Everything Everywhere All At Once is a black comedy science fiction film directed by Dan Kwan (Swiss Army Man) and Daniel Scheinert (Swiss Army Man, The Death of Dick Long) and stars Michelle Yeoh, Stephanie Hsu, Ke Huy Quan, Jamie Lee Curtis, and James Hong.
High strung Evelyn (Yeoh) and eternally optimistic Waymond (Quan) are in a marriage stressed by their struggling laundromat as well as their opposing personalities. The film begins with two events: their audit appointment at the IRS office, as well as the upcoming Chinese New Year celebration. While Evelyn is at the audit, she is approached by Alphaverse Waymond with an ultimatum. Should she turn left to go back to her regular life where she has made all the wrong decisions? Or should she turn right to go on a fantastical adventure?
Everything Everywhere is a surrealist painting on the screen. Plot holes are non-existent, and physics don't apply. At times goofy and other times deep and thought-provoking, this film pulls at the heartstrings. Not often is the silver screen graced with such a fable for adults. This movie plays with themes of relationships and fate. Not only will audiences leave their seats wanting to evaluate every decision they had ever made, but it will also lead to many phone calls being made to family members, especially mothers.
It is a rapidly unraveling jaunt full of heart and yet, at the same time, it feels relatable as it is anchored by incredible performances. Yeoh does an amazing job tackling the role of Evelyn, who is conflicted about the mundane life she has chosen as well as her complicated relationship with her daughter, Joy (Hsu). Audiences will be overjoyed and surprised at Jamie Lee Curtis, who kills it as Deidre, the evil bureaucrat. Quan is charming and naïve as all versions of loveable Waymond. Hsu is a revelation as Joy, the daughter who is always at odds with her mother and herself. Every character is delivered with 100% dedication.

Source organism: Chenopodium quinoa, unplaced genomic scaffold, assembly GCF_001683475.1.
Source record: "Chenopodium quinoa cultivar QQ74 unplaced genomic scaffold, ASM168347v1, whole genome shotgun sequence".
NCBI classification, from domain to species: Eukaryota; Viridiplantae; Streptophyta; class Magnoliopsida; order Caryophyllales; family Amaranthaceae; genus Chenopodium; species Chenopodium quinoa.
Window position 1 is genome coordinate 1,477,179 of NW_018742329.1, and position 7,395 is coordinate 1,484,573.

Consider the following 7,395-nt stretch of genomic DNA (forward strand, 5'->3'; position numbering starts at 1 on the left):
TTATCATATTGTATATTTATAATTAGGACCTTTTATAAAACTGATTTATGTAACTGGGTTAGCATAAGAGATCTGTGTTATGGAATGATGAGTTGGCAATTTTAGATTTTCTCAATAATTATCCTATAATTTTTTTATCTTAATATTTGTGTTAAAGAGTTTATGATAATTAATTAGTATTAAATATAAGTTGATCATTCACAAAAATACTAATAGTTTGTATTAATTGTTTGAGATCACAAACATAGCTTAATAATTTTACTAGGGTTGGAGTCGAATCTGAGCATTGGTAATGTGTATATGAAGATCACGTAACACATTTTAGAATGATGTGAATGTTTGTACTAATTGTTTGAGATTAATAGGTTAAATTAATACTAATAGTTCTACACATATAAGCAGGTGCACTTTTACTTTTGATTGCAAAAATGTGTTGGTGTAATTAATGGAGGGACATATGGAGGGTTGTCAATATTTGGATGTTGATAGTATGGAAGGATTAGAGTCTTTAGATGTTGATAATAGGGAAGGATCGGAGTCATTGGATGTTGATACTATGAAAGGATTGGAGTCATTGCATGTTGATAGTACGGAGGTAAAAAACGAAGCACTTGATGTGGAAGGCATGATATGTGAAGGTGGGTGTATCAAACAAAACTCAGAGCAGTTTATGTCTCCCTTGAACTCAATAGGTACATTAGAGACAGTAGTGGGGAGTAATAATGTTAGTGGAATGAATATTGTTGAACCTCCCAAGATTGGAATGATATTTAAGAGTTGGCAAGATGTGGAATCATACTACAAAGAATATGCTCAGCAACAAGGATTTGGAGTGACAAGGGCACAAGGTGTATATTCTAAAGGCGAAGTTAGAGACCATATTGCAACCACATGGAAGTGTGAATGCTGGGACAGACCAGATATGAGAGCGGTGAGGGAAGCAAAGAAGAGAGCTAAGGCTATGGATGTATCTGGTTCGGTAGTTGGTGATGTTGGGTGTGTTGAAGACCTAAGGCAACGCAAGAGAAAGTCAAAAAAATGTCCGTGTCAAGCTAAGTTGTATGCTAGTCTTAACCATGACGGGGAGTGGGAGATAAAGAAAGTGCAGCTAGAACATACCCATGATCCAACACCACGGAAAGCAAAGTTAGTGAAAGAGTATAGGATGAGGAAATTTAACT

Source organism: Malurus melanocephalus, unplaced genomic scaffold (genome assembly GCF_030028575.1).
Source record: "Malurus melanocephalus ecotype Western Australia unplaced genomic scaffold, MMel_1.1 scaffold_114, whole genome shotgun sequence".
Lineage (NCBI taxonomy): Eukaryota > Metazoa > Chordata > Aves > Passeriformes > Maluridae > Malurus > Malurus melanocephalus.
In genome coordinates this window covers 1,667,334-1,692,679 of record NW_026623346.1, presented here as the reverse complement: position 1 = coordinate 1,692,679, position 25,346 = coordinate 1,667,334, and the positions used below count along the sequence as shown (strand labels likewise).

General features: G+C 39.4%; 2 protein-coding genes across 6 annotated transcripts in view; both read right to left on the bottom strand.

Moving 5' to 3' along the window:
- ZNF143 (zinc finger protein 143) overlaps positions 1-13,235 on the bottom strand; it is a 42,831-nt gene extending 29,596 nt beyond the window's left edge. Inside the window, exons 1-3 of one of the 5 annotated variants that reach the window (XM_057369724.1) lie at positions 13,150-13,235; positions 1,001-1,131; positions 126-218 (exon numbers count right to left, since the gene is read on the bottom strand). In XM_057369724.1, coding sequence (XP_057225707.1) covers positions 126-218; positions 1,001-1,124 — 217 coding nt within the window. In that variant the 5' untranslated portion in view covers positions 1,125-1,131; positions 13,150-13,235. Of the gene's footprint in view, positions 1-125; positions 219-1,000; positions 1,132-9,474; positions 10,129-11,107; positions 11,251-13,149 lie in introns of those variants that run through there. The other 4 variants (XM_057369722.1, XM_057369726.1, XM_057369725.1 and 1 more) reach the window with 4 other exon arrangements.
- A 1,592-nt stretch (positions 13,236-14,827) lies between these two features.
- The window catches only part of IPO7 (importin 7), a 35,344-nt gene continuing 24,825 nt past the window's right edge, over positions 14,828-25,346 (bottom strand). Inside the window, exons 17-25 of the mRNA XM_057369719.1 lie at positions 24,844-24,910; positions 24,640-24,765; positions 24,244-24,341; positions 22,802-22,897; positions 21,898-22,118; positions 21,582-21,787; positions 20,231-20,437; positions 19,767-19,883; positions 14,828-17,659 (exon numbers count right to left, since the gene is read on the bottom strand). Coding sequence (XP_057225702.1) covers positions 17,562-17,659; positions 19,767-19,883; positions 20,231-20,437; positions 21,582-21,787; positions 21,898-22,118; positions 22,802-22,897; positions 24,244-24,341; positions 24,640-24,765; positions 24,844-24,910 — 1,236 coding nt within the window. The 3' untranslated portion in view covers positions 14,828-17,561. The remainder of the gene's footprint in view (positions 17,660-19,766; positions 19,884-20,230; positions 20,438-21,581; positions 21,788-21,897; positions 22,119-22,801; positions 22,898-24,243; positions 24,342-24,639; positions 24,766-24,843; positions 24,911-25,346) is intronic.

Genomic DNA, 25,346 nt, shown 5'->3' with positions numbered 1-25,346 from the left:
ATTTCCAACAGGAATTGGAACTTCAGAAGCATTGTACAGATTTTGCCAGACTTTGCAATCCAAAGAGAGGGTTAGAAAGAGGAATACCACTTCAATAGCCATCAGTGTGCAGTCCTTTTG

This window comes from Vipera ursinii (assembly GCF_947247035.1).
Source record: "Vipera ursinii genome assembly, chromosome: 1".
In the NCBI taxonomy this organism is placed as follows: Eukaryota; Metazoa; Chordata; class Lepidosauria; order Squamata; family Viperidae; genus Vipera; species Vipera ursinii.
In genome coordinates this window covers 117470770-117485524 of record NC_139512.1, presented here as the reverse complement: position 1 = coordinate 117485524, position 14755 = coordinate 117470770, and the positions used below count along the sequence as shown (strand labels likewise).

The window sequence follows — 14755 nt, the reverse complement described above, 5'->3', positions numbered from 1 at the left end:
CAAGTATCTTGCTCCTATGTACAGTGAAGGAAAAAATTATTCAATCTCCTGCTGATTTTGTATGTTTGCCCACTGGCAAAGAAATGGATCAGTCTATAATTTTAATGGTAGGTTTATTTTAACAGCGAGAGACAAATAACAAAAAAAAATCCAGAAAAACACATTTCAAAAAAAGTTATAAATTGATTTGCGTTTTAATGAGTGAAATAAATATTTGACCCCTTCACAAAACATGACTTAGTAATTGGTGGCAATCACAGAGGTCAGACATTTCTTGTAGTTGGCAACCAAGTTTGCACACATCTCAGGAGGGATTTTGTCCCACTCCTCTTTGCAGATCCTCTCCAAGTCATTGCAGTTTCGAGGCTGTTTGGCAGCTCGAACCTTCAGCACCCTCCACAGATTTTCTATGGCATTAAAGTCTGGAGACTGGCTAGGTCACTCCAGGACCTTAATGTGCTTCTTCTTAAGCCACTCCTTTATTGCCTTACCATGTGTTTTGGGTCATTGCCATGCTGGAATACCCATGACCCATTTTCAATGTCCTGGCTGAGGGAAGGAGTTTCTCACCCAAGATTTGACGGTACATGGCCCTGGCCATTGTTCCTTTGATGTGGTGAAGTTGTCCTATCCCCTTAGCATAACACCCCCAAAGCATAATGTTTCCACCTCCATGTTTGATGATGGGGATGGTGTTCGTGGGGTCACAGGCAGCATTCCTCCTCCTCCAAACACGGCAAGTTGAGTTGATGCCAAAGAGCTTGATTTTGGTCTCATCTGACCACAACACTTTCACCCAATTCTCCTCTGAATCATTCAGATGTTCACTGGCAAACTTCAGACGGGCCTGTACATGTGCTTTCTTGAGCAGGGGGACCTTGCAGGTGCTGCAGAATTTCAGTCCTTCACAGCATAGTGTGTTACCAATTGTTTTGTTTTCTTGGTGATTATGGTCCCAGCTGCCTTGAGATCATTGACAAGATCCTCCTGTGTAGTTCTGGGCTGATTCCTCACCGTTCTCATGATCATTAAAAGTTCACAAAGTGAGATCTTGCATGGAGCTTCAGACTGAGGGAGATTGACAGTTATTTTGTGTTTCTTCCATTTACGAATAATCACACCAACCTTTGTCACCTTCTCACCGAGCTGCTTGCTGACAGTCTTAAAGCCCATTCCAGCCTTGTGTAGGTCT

Everything Everywhere is not for everyone, at least not for the faint of heart. Many open-minded viewers will enjoy this irreverent movie which unfolds like a butterfly emerging from its cocoon: bright colors, gorgeous design, fluttering wings, and infinite possibilities. For moviegoers who have seen "The Daniels'" movies in the past (e.g., Swiss Army Man), they won't be surprised at this mind-bending journey and will delight in this "big box office arthouse" film.
The winner for the Adobe Editing Award at the SXSW Film Festival, Everything Everywhere is beautifully executed and is only missing one thing: a seizure warning. The film sits at 2 hours and 20 minutes and can feel a touch long, but it is quite a ride and is jam-packed full of everything… everywhere… all at once.